Long Term Treatment With Zolpidem: Nightly and Intermittent Dosing

This study has been completed.
Sponsor:
Collaborator:
Sanofi-Synthelabo
Information provided by (Responsible Party):
University of Rochester
ClinicalTrials.gov Identifier:
NCT00156533
First received: September 7, 2005
Last updated: April 4, 2013
Last verified: April 2013
  Purpose

We want to assess whether "how and when" one takes sleep medication results in similar or different outcomes with respect to symptom relief. We also want to know whether taking medication for a period of time provides continued benefit once the medication is stopped.


Condition Intervention Phase
Insomnia
Primary Insomnia
Psychophysiologic Insomnia
Drug: Zolpidem
Phase 4

Study Type: Interventional
Study Design: Allocation: Randomized
Endpoint Classification: Efficacy Study
Intervention Model: Parallel Assignment
Masking: Double Blind (Subject, Investigator, Outcomes Assessor)
Primary Purpose: Treatment
Official Title: Long Term Treatment With Zolpidem: The Relative Efficacy of Nightly (Quaque Hora Somni [QHS]) & Intermittent Dosing and the Potential for Long Term Clinical Gains After Treatment Discontinuation.

Resource links provided by NLM:


Further study details as provided by University of Rochester:

Primary Outcome Measures:
  • Sleep Latency (SL) [ Time Frame: Baseline and Post-treatment (12wks) ] [ Designated as safety issue: No ]
    Number of subjects with any reduction in SL (time to fall asleep in minutes)at post-tx compared to baseline where mean SL = mean of daily values for one week calculated from sleep diary values.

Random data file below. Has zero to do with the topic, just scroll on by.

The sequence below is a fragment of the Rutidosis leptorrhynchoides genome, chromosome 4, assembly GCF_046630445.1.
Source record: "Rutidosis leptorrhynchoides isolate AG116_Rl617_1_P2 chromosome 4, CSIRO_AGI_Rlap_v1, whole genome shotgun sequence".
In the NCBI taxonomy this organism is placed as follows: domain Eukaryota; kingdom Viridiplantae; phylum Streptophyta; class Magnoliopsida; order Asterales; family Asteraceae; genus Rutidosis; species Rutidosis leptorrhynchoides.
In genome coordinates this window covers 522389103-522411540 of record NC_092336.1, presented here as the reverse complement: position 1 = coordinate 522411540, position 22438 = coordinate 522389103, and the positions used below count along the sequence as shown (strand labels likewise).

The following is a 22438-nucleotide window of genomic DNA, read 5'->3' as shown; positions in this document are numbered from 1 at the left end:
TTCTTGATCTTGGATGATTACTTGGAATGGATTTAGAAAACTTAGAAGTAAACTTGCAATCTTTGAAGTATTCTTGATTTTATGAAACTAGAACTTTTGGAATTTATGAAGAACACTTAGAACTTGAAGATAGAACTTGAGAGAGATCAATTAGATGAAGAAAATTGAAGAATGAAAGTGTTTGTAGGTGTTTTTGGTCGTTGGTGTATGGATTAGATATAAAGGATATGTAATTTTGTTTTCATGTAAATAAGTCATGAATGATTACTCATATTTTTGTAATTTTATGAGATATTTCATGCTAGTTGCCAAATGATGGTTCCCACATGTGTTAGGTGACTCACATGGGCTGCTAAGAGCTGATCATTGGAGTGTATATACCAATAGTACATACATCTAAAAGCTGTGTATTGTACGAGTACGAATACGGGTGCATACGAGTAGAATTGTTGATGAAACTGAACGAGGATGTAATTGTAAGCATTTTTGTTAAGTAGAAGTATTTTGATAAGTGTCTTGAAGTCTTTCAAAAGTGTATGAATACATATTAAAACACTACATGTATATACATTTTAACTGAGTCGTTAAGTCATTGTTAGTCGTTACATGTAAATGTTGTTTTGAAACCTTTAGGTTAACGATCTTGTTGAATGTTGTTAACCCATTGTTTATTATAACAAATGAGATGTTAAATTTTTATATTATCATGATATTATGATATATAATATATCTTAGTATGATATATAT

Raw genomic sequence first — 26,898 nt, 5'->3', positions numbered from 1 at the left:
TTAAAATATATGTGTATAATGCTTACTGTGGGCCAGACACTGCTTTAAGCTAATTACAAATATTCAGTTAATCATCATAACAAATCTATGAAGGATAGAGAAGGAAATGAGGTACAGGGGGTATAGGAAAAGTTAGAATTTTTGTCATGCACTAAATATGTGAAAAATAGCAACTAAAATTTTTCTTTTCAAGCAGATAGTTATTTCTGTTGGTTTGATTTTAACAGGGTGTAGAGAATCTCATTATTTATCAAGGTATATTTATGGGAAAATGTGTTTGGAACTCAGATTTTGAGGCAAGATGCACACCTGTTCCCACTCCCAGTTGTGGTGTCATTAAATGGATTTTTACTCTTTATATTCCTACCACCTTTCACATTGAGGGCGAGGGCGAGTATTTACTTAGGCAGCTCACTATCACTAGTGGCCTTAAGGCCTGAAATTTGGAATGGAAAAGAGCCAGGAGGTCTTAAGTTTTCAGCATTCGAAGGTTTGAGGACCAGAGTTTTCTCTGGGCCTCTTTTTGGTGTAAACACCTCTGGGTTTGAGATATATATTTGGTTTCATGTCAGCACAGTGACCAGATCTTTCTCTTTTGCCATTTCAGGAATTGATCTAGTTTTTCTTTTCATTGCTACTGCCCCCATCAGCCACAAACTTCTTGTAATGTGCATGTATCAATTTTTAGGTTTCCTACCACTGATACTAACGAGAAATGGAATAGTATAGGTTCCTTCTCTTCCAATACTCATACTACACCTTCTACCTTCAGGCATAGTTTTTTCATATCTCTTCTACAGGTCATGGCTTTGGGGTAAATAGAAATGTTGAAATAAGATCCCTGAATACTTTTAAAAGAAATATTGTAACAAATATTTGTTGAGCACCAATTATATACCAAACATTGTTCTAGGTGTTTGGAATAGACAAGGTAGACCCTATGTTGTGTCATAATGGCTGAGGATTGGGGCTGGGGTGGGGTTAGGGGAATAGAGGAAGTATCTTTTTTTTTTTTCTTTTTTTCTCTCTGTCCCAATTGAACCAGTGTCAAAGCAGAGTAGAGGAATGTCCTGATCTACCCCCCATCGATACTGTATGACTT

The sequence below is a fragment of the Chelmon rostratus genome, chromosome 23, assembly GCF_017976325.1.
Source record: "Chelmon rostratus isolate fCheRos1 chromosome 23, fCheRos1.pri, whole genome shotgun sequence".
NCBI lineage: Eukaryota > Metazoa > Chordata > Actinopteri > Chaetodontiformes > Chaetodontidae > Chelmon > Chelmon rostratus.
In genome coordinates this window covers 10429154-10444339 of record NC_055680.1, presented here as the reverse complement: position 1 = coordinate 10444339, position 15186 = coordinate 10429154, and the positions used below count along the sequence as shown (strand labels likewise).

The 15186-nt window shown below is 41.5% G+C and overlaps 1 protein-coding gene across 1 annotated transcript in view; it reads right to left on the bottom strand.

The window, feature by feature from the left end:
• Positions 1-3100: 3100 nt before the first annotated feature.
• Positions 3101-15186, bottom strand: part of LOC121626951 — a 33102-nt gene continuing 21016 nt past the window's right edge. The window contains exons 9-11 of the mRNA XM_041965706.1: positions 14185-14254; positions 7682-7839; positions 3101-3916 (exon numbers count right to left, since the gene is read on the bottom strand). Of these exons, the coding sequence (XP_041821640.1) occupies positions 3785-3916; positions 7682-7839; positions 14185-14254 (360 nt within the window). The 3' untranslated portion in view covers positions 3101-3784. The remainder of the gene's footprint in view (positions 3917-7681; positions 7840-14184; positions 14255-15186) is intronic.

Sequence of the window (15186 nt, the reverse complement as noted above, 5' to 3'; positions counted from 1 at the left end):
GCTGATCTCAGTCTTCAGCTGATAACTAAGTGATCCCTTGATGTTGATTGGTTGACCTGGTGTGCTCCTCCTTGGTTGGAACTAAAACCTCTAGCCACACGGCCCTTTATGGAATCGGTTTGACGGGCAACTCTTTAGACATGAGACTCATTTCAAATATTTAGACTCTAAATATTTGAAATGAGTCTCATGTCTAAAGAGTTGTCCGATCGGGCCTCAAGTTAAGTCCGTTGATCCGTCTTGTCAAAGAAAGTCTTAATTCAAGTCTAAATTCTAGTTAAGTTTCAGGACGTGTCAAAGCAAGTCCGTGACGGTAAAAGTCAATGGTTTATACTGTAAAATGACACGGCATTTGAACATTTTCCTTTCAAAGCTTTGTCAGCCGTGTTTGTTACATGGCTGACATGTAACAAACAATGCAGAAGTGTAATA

Secondary Outcome Measures:
  • Wake After Sleep Onset (WASO) [ Time Frame: Baseline and Post-Treatment (12 weeks) ] [ Designated as safety issue: No ]
    Number of subjects with any reduction in WASO at post-tx compared to baseline where mean WASO = mean of daily values for one week calculated from sleep diary values.


Enrollment: 20
Study Start Date: March 2005
Study Completion Date: February 2008
Primary Completion Date: February 2008 (Final data collection date for primary outcome measure)
Arms Assigned Interventions
Placebo Comparator: Placebo
QHS dosing with placebo (i.e. nightly dose)
Active Comparator: QHS Zolpidem
QHS dosing with 10mg of zolpidem (i.e. nightly dose)
Drug: Zolpidem
10 mg of Zolpidem
Other Name: Ambien
Experimental: Intermittant Zolpidem
Intermittent dosing with 10mg of zolpidem (3-5 pills per week as needed
Drug: Zolpidem
10 mg of Zolpidem
Other Name: Ambien
No Intervention: Control
Monitor only condition (no placebo, no drug).

Detailed Description:

To date, the aggressive treatment (Tx) of chronic insomnia has been evaluated in terms of whether maintenance therapy is possible. While what constitutes maintenance therapy is a matter of debate, there are two studies which show that benzodiazepine receptor agonists (BZRAs) 1) are effective when used intermittently for up to 3 months and 2) may be used on a nightly basis for up to 6 months with no loss of efficacy.

The significance of the present research is two fold. First, it will allow us to compare the two primary strategies used for long term treat of insomnia (nightly dosing vs intermittent dosing). Second, it will allow an evaluation of the possibility that extended treatment, given careful withdrawal from medication, may yield long term clinical gains.

Re: Objective 1: It is widely assumed that intermittent dosing confers increased efficacy. That is, less frequent medication use will extend the duration of time for which the medication is maximally potent. An empirical assessment of this proposition is required. If incorrect, physicians and patients should be encouraged to adopt a more aggressive approach to treatment. If correct, physicians and patients should be encouraged to adopt the intermittent dosing approach to treatment.